This Week in CFD

leap-hvacThe last two weeks of CFD news have produced a plethora of cool CFD applications from flow over landing gear to turbulence interacting with shock waves to HVAC as shown here (an ANSYS Discovery Live simulation from Leap Australia). Plus, I ask you to ponder and share what simulation tech is most important for aerospace.

Things to Ponder

  • Last month was the 200th anniversary of the birth of George Gabriel Stokes.
  • Because it’s the beginning of the school year, I encourage all aerospace engineering students to consider membership in their professional society, the American Institute of Aeronautics and Astronautics. Here’s a brief video describing the benefits of student membership in AIAA. I’ve been a member since I became a freshman in 1980.
  • Aerospace Testing International wrote about the top 5 simulation technologies for aerospace in 2019. I’m going to cut them a little slack despite the fact that each of their 5 technologies are based on things ANSYS is doing. I’d like to hear whether you agree with their 5 items. For example, #5 is multiphysics which I’ve been hearing about for over 25 years.

Screen capture from a video of Hexagon’s Cradle CFD software simulating the flow of diesel exhaust particle matter.

Pointwise Events

Come meet us at any (or all) of these upcoming industry events.

  • Aero-sprays Workshop (we are sponsoring the workshop and attending)
  • ENGYS User Group Meeting (where Dr. Rick Matus will be presenting Effect of Mesh Topology on Simulation Accuracy and Efficiency)
  • Tetrahedron VI (where Carolyn Woeber will be presenting A Shared Vision for Mesh Generation)
  • International Meshing Roundtable (where I will be presenting Computational Geometry and Mesh Associativity for CFD Software: MeshLink)
  • International CAE Conference (we are sponsoring and attending)
  • Pointwise for Marine Workshop (we are hosting)
  • Pointwise for Automotive Workshop (we are hosting)

A Job and Computing

  • Syracuse University (my alma mater) has an opening for tenure-track faculty in aerospace engineering.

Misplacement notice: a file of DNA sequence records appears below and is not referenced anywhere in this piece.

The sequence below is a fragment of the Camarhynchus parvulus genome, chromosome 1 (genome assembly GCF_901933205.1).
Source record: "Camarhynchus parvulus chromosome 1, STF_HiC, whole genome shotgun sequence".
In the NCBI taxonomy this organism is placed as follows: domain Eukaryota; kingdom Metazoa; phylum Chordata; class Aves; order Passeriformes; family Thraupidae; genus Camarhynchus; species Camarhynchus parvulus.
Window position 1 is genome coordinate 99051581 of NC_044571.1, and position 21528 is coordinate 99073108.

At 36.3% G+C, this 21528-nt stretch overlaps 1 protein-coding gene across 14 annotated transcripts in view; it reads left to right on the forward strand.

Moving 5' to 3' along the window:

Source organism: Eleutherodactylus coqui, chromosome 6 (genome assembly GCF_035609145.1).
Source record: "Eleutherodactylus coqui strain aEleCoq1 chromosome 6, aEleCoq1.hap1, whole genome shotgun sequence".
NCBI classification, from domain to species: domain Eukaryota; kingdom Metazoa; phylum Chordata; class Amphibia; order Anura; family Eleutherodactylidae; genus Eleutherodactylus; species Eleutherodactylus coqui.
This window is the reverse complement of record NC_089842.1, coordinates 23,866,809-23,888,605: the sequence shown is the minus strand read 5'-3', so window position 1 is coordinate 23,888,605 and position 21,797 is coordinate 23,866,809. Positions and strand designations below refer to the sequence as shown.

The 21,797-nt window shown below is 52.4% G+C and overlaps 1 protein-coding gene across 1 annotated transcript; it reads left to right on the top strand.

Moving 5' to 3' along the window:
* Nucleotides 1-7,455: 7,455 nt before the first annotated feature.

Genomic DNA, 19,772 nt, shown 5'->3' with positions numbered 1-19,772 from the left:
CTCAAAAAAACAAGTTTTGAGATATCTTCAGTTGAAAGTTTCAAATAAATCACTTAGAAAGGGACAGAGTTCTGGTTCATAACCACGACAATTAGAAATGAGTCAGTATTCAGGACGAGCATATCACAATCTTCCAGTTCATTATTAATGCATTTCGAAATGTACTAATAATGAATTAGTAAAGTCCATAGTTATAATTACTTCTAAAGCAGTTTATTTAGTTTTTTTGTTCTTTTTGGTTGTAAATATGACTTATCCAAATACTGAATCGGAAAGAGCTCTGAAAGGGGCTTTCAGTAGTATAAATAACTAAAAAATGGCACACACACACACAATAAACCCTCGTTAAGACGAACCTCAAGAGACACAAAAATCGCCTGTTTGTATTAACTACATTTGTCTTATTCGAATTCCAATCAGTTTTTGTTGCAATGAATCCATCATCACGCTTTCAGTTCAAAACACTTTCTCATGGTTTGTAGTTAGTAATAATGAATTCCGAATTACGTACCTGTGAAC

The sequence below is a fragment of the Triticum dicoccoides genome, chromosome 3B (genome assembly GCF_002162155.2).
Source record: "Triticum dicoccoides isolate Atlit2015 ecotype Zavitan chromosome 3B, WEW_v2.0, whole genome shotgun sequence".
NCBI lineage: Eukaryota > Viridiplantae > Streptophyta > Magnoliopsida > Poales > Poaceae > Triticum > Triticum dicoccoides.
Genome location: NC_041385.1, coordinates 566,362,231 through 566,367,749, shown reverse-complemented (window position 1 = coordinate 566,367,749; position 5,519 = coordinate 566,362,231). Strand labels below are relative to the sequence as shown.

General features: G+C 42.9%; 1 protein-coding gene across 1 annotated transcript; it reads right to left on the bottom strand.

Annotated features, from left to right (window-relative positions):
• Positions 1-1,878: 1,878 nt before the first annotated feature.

• In the article A New Dawn for Security Vulnerabilities in HPC the case is made that we need to be more vigilant than ever in securing these systems from misuse because their esoteric-ness no longer makes them invulnerable. Notable in the article:
    • ” In 2018 there were more vulnerabilities reported in RedHat products than Microsoft.”
    • Figure 1 is one of the most awful charts I’ve ever seen.

Nobody expects the Spanish Inquisition. And I certainly didn’t expect to see CFD in a recent post from Art News. 



IMAGE OF THE WEEK. It’s from 2017 but it popped up again in my feed. NASA CFD simulation of flow over a 777’s nose gear.



Using a supercomputer at UT Austin, researchers from Texas A&M performed detailed simulations of the interaction of turbulence with shock waves. In the left-to-right flowfield above the turbulent Q-criterion is reddish and the shock wave is the vertical blue line. Image from

The Spirit of Facets

Always on the lookout for new artwork, I found myself last week in the Vivid Print gallery in Edmonton. (The reason there was no Last Week in CFD.) Like the pull of a magnet, I was drawn to Bee Waeland‘s Spirit Island shown below.

While it’s true that her use of simple, uniform, isotropic shapes (triangles, squares, and circles) to represent this landscape appeals to my fascination for facets in art, it is her color palette that has kept my attention. For lack of a better word, her colors are natural, soften the geometry, and don’t result in a moire effect in the whitespace. She describes her style as “graphic + clean with a deference for white space, kerning + all things art deco.”

The print I purchased is out for framing and will soon be on display in my office.


Bee Waeland, Spirit Island. Image from See links above.


Bonus: Only super nerds will enjoy these regular expression crossword puzzles.

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